Today every political expert has an opinion about what Joe Lieberman’s fight to retain his Senate seat means. These are the same experts who less than six months ago thought that Lieberman was a safe shoe-in for re-election. Today they are undaunted and in heavy knowledge-dispensing mode.
I remember the expert chatter when Tom Ammiano’s write-in campaign forced incumbent Mayor Willie Brown into a runoff for re-election. The cognoscenti were sure that it meant that San Francisco was even more wacko left than anyone had thought. The commentators went on and on and on about what that primary results meant for the city’s future. The airwaves were frothing with revealed truths spewed by those in the know who somehow hadn’t foreseen the election results.
I am a San Francisco conservative (“liberal Democrat” anywhere else.) I voted for Tom against Willie. Strangely, none of the tons of post-primary analysis touched on my motivation.
I voted for Tom because he was and is an honest, caring, committed man. Willie was as and is an amoral, self-centered, political being. What Willie said he’d do was more in line with my views, but I never knew what he’d really do when the money was strewn on the table. Tom’s policies and outlook were part Pollyanna and part Frankenstein, but I always believed he would talk about them and deal straight. I wanted him to win because I was so tired of official sleaze.
Senator Lieberman has been imperial and Washington-centered in his campaign. He also is out-of-step with the majority of the country and of his state’s liberal constituents on issue of how to prosecute the Iraqi war.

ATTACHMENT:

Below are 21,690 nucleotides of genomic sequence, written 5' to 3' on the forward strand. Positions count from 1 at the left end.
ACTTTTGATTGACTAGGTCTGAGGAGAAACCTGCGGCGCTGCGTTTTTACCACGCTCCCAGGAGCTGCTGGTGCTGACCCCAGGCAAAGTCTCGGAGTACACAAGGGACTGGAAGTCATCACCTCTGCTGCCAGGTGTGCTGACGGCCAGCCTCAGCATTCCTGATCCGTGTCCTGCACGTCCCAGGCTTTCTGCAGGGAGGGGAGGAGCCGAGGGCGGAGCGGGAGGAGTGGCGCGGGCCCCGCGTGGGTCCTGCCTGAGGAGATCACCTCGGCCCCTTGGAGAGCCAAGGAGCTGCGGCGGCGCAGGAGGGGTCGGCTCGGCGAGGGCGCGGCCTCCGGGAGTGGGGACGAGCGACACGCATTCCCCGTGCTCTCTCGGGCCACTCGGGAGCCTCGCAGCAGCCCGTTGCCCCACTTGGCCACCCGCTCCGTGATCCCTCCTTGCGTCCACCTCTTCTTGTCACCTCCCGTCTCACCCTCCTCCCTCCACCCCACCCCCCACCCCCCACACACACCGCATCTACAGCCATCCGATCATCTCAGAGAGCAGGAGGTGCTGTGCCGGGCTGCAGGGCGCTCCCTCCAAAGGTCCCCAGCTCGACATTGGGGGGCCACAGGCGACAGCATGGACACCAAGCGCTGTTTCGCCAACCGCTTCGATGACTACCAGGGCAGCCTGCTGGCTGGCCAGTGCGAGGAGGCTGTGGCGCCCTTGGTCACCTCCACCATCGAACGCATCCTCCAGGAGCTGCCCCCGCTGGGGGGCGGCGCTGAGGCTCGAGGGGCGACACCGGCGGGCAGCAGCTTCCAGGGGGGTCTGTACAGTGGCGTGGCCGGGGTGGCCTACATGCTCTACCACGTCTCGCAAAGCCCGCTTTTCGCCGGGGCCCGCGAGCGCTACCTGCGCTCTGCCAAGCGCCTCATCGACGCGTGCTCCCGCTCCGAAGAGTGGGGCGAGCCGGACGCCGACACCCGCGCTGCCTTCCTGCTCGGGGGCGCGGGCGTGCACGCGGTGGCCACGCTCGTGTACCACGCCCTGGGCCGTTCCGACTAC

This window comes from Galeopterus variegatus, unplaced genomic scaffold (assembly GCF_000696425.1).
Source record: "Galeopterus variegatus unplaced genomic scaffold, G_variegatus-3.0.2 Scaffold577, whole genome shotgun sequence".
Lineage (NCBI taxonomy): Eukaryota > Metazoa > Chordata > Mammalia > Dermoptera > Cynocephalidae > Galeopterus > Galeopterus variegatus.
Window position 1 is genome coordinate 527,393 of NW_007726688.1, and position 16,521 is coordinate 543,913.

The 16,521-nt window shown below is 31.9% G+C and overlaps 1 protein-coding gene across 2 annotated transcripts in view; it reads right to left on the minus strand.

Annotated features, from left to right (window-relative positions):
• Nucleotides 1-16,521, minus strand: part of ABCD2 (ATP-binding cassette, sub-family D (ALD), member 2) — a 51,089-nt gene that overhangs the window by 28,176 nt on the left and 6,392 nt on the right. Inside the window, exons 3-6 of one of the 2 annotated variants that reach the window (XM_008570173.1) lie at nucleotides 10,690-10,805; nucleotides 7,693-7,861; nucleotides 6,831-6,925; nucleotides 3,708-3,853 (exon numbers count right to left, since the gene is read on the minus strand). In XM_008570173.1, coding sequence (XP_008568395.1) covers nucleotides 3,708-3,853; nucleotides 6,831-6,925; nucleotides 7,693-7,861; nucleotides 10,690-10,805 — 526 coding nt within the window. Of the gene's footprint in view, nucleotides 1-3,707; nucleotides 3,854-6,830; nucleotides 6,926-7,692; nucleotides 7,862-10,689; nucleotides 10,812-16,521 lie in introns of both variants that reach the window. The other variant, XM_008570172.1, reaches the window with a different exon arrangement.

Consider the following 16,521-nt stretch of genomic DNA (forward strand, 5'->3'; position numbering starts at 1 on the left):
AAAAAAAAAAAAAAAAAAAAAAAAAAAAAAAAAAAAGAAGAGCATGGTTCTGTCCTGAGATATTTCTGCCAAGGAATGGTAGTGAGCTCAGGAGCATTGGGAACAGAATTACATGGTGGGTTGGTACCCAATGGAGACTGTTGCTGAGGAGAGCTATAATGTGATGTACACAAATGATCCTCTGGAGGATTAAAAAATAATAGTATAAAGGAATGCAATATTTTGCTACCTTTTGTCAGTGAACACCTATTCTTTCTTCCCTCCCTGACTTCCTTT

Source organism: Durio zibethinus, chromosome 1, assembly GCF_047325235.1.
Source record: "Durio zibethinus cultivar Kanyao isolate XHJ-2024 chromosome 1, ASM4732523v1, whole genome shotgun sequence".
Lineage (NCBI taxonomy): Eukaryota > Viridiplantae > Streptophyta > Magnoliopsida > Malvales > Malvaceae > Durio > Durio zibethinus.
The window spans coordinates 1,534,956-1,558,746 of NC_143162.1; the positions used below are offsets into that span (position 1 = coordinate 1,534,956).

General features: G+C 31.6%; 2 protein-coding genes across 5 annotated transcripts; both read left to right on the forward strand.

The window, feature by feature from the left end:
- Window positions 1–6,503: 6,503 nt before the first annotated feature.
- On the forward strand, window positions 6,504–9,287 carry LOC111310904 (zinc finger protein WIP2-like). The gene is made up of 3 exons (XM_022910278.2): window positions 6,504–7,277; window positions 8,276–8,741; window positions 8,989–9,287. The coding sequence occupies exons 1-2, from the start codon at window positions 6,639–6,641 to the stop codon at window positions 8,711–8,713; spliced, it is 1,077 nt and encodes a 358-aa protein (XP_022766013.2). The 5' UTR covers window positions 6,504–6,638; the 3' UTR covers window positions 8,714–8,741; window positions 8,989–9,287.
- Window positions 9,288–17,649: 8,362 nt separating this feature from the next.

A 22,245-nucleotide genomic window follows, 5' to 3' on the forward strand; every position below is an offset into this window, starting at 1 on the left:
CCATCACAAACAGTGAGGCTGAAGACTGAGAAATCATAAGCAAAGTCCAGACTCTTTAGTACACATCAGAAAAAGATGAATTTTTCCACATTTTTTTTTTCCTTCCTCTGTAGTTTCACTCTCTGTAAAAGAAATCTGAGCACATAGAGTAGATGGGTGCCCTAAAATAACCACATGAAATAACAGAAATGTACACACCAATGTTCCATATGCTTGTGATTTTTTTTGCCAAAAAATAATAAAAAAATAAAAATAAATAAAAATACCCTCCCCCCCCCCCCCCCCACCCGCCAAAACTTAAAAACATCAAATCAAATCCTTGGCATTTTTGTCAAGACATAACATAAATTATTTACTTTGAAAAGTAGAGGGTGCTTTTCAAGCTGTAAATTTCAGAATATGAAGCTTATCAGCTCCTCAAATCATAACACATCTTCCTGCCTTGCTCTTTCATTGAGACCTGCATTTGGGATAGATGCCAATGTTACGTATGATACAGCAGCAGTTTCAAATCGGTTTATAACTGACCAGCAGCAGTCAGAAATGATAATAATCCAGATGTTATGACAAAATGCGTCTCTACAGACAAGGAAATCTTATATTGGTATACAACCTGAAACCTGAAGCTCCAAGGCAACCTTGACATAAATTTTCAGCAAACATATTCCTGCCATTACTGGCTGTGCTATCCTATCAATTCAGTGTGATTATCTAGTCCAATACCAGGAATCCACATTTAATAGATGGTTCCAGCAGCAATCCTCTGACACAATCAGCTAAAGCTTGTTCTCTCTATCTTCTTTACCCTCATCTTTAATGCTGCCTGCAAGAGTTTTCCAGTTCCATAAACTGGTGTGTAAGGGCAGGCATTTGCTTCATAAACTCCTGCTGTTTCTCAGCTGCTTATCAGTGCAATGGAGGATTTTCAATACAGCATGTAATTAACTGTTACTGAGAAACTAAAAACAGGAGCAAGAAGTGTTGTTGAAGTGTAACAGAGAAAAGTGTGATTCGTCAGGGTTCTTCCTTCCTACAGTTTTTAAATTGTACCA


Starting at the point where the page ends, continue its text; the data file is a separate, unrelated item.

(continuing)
I don’t live in Connecticut, but until this week I would have voted for Ned Lamont.
Lieberman just wasn’t listening, and it sure seemed like he didn’t think he should have to listen. He was a Senator, so why should he?
His campaign couldn’t stop being patronizing. The message was “If the voters only understood how wise the great Senator was, they would be certain to agree with him.”
Every new insider endorsement and inside-the-beltway heavy hitter standing with him on the platform reinforced Lieberman’s genuine incomprehension of his constituents’ views.
Sometime in the last seven days, as defeat seemed probable, Lieberman woke up. He’s now saying he’s gotten the voters’ message. He understands that his moderation has been perceived – if not actually has been – as slavish pro-Bush toadyism.
It may be too late for Senator Lieberman. The polls this morning said he was still trailing.
Whatever the outcome, I am interested in open-ended exit polls and surveys which will tell us why voters made their decision. I wonder how much was radical frothing and how much was middle-of-the-road feelings of being unheard.
Yes, there are serious policy differences between Lieberman and the majority of Connecticut Democrats , especially on the war. Yet, I can respect and vote for a person who doesn’t agree with me 100%. I cannot support someone who is self-centered and fundamentally untrustworthy, even when I like their policies more than their opponent’s.
Let’s hope that the political analysts who didn’t see this primary challenge coming do some research, talk to a representative sample of voters, and give us true analysis of facts, before they chew on the results and spew their breathless – and possible worthless – opinions. Let the pundits pause.